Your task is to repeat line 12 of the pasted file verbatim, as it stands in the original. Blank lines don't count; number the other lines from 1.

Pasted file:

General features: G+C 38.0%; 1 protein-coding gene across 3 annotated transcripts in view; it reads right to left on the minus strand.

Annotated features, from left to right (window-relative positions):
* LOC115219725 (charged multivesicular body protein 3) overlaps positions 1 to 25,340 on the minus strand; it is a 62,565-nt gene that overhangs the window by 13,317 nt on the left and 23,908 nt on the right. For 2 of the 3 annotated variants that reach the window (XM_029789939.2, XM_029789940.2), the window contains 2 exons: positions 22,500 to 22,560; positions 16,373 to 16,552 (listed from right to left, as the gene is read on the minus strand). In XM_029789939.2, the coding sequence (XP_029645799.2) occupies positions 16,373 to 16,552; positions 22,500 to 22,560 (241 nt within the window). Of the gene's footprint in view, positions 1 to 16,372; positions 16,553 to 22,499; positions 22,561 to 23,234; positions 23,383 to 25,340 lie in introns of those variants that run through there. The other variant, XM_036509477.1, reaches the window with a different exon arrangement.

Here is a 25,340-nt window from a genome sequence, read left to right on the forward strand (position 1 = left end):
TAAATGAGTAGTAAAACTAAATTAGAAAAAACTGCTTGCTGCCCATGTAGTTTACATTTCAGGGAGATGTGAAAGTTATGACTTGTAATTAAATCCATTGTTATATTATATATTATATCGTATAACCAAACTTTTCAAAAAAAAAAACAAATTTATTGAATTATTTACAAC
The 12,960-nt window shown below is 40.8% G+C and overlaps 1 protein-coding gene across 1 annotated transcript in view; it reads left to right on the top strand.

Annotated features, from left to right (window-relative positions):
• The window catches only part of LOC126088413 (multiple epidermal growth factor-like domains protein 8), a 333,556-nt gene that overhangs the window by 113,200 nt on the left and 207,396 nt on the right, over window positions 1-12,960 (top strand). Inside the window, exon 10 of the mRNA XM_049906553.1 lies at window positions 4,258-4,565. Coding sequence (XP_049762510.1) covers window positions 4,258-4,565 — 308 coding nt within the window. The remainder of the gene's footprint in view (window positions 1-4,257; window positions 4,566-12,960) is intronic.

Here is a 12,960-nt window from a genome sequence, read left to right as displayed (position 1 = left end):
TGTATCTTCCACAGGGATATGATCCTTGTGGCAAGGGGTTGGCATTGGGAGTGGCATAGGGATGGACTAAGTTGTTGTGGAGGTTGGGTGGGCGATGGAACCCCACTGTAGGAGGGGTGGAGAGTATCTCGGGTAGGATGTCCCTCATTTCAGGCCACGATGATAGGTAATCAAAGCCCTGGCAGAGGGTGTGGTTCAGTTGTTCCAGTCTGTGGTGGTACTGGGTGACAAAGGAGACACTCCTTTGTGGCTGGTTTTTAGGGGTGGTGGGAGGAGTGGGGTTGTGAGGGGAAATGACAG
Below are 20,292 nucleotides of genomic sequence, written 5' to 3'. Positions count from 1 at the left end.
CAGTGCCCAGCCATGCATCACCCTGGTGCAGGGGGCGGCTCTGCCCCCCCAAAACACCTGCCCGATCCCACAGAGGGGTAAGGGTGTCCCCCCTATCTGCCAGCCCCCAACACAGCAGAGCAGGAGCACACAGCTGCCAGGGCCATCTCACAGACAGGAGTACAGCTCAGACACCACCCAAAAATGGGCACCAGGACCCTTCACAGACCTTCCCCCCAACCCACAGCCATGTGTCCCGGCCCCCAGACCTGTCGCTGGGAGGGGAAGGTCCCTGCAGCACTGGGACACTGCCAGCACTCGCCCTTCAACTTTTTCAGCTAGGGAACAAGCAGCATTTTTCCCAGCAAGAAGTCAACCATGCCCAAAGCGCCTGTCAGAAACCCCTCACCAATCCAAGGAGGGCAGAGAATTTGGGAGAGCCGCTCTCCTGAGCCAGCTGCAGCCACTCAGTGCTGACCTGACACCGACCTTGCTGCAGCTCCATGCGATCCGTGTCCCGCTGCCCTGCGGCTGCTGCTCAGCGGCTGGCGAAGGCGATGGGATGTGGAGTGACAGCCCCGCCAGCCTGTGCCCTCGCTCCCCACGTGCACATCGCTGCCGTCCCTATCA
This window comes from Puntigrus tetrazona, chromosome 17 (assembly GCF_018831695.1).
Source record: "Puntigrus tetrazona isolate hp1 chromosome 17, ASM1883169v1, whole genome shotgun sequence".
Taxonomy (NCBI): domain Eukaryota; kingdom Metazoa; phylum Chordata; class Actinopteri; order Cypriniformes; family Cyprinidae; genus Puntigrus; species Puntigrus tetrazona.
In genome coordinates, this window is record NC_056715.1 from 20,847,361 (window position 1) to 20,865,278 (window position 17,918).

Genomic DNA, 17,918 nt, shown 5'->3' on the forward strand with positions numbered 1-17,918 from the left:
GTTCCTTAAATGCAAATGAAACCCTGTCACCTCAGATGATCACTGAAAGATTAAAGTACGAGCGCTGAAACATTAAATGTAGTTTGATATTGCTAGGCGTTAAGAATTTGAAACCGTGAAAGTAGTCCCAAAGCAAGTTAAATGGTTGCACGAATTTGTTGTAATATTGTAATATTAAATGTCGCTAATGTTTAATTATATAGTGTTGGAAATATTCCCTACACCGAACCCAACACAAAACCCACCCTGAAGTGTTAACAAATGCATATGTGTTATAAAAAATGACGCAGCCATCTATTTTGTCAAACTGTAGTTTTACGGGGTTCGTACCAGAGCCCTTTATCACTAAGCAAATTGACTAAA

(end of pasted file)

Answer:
CAGTGCCCAGCCATGCATCACCCTGGTGCAGGGGGCGGCTCTGCCCCCCCAAAACACCTGCCCGATCCCACAGAGGGGTAAGGGTGTCCCCCCTATCTGCCAGCCCCCAACACAGCAGAGCAGGAGCACACAGCTGCCAGGGCCATCTCACAGACAGGAGTACAGCTCAGACACCACCCAAAAATGGGCACCAGGACCCTTCACAGACCTTCCCCCCAACCCACAGCCATGTGTCCCGGCCCCCAGACCTGTCGCTGGGAGGGGAAGGTCCCTGCAGCACTGGGACACTGCCAGCACTCGCCCTTCAACTTTTTCAGCTAGGGAACAAGCAGCATTTTTCCCAGCAAGAAGTCAACCATGCCCAAAGCGCCTGTCAGAAACCCCTCACCAATCCAAGGAGGGCAGAGAATTTGGGAGAGCCGCTCTCCTGAGCCAGCTGCAGCCACTCAGTGCTGACCTGACACCGACCTTGCTGCAGCTCCATGCGATCCGTGTCCCGCTGCCCTGCGGCTGCTGCTCAGCGGCTGGCGAAGGCGATGGGATGTGGAGTGACAGCCCCGCCAGCCTGTGCCCTCGCTCCCCACGTGCACATCGCTGCCGTCCCTATCA